Sunday, 15 July 2018

Day 39

I woke up after a very good and much needed sleep in the accommodation above Yuri and Victoria’s auto workshop. Having only had one hour of sleep the night before I couldn’t help but thinking how fortunate I’d been to unexpectedly recharge my batteries. Also, there was a hearty breakfast on offer and the calories were also very much needed. 

Breakfast consisted of salad, eggs, bread and sausages. Afterwards, there was a delicious homemade blueberry pie. In my world that bit is known as “breakfast pudding”. Victoria told me that her Mam and Aunty has made it late last night especially for breakfast! I turned down the offer of a second piece. I was so full. It was definitely an athlete’s breakfast full of protein and carbs. Smachno!

We finished off with a coffee from the workshop retail section. Victoria’s Dad asked if I needed any supplies for Chappie such as a pump or puncture patches. I told him that I had all that I needed and thanked him for his kindness. I joked with him via Yuri and Victoria’s translation that he was the best smelling man that I’d met in Ukraine. He was clean shaven and I think I must have seen him last night and this morning after he’d just had a shower. 

I packed up Chappie and Victoria handed me a packed lunch consisting of bread, meat, eggs, veg and cheese. I was also given two bottles of water. I now had enough to last me until Starokostyantyniv.

I said goodbye to Yuri, Victoria and her Dad with handshakes and hugs. What lovely lovely people. 

It took me half an hour to get through Lanivtsi. I spoke to Donna via WhatsApp and had to end the call due to the loud horns of the passing lorries. I think that they were part of a wedding procession.

A drunken cyclist then insisted on getting too close. I had to stop in my tracks to avoid any collision. He seemed to be frustrated that I wasn’t talking back to him in Ukrainian but I may have been mistaken. He stopped at a bar/cafe and I continued on my way.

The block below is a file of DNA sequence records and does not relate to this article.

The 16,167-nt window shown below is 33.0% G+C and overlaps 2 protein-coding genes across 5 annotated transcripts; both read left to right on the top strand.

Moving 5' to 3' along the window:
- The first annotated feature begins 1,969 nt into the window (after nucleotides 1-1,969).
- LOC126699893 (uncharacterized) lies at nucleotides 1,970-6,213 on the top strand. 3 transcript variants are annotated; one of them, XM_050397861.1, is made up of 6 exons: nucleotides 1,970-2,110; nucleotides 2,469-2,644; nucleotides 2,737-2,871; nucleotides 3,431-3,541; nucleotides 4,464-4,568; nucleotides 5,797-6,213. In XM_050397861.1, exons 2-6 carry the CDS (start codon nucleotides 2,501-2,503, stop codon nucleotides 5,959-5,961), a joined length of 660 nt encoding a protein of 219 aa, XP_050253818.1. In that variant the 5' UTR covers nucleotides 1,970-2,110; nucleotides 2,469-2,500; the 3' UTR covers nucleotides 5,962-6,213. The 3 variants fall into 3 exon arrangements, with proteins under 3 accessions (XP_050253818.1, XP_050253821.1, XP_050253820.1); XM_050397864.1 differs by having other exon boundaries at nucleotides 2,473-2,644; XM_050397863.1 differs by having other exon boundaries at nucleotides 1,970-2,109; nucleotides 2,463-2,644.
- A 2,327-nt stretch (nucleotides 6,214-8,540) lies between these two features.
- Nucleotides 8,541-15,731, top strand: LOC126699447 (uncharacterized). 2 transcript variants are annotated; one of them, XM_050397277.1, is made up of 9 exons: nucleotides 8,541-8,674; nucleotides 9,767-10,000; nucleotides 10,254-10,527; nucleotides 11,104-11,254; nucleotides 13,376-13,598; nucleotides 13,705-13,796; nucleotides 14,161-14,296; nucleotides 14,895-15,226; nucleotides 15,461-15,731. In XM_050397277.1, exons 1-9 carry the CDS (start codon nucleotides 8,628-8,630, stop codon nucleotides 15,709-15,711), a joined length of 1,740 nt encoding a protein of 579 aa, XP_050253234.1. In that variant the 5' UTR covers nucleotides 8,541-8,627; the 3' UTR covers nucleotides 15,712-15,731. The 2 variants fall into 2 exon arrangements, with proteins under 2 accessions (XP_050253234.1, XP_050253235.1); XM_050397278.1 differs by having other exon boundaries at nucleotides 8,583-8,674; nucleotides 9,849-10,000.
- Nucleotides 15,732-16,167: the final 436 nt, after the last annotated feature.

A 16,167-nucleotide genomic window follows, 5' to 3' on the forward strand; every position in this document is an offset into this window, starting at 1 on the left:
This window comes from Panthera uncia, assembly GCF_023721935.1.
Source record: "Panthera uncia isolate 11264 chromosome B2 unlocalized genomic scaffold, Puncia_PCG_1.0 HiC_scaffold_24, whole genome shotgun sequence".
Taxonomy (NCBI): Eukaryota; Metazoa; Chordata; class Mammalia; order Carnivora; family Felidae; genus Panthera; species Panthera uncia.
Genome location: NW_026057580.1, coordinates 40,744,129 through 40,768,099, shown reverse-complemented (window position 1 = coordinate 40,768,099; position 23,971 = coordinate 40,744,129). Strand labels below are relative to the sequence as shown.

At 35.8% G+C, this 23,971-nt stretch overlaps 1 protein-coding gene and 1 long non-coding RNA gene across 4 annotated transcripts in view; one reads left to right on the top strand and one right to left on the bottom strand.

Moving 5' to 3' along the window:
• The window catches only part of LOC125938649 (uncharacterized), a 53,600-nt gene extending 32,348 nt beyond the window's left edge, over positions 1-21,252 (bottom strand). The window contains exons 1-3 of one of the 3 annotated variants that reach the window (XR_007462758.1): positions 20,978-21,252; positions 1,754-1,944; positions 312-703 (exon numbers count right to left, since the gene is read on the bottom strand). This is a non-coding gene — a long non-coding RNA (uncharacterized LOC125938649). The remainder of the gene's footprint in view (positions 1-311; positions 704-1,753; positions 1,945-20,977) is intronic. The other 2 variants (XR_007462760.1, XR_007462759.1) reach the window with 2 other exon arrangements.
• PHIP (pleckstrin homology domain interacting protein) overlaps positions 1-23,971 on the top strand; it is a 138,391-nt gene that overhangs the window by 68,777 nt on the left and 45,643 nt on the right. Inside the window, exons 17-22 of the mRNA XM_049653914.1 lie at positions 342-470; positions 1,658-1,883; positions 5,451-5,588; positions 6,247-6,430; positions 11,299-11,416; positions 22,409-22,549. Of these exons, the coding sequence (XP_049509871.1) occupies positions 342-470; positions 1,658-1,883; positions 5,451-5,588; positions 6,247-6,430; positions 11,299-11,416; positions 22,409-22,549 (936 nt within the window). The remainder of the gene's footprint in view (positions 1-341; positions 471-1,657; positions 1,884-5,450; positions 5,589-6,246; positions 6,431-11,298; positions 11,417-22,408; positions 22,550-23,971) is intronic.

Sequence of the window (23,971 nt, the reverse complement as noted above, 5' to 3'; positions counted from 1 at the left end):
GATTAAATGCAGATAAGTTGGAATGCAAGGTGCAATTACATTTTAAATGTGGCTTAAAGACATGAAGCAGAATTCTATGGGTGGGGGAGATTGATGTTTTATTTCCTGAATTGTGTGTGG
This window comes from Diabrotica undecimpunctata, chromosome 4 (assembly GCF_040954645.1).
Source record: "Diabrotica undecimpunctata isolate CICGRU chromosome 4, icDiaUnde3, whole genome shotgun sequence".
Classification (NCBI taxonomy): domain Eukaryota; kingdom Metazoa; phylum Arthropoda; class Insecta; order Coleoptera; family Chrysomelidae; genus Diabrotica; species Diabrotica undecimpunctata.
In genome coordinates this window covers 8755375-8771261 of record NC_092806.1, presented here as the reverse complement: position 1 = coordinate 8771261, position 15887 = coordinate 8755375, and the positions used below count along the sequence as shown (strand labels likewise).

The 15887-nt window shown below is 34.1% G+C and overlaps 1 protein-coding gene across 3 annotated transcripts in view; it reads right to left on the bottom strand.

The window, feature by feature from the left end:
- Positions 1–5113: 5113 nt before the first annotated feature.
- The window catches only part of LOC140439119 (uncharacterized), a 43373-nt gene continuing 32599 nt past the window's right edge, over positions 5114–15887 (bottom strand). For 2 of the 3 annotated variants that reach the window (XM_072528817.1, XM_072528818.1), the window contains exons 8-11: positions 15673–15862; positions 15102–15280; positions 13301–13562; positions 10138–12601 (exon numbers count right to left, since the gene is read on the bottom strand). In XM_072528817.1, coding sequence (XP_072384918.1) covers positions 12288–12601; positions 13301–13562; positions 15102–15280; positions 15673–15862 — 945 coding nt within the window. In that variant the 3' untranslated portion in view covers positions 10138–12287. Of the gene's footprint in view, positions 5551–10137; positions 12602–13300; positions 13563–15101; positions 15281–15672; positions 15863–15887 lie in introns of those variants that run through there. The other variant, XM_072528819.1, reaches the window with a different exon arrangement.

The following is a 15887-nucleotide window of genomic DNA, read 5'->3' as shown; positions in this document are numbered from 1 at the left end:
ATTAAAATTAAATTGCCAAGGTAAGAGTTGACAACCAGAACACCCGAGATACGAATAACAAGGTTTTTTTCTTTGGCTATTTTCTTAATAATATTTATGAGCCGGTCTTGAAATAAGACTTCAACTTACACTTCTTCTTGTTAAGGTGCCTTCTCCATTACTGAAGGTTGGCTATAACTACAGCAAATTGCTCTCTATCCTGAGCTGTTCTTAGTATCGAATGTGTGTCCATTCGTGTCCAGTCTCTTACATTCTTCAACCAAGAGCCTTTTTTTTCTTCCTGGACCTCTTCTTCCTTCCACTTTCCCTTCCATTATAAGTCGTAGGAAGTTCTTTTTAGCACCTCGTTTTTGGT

A mile down the road the cyclist returned. I think he must have had a “top up” in the bar. He wasn’t cycling very straight at all. He muttered a few angry words in my direction and tried to grab my arm. I politely threatened him and that was the last I saw of him. 

I’m sure that the small amount of drunken men that I’ve met this week mean me no harm but I have found them very annoying. 

At the five mile point I saw Yuri again with his father. They were on the way back from their lake where they’d caught a fish! It was 8kg. 

One for the geeks now - I’ve played a lot of Far Cry 5 on the Xbox this year and that involves fishing. I’m sure it’s a Carp. 

I said another goodbye to Yuri and his father in law. I was immediately inspired to write the following on my Facebook page. 

“It is difficult to find the words to express my gratitude to the wonderful people that I have met in Ukraine. 
They “get me” and I “get them”. 
They open their homes to me. 
They feed me. They give me water. 
We laugh. We shake hands and we hug. 
We show each other pictures of our families. 
We share jokes (usually based on our difficulties in communicating).
There is something very special about this country and it’s people. 
I have found that love, respect and kindness are a common language. 
If we all communicated using those three things then the world would be a much better place I think.”  

The potholes and usual traffic problems returned after 8 miles. The road surface was very poor after this for the rest of the day. At least the roads were very flat with only two climbs to do all day. 

It was nice to receive an enthusiastic wave from some nearby farm workers. They were one of many people during the day to wave or ask for a photo. Many of the people who’d asked for a photo had seen the recent appearance of Chappie and me on TV. 

During the course of the day I was for forced to wear my waterproof and poncho. They are the perfect way of keeping dry and with the land being so flat I could see the rain approaching from a distance. 

In Teofipol I had a conversation with a man who spoke very good English. I told him about my journey but sadly had to turn down his kind offer of accommodation for the night. I still had another 12 miles to do. 

I stopped for a quick coffee and a croissant around the corner and a group of people asked for photos. They had also seen me on TV. I think one lady asked if there was room enough for two people in Chappie. Her mime included pointing inside Chappie and making a smooching motion with her lips! Oh how I laughed.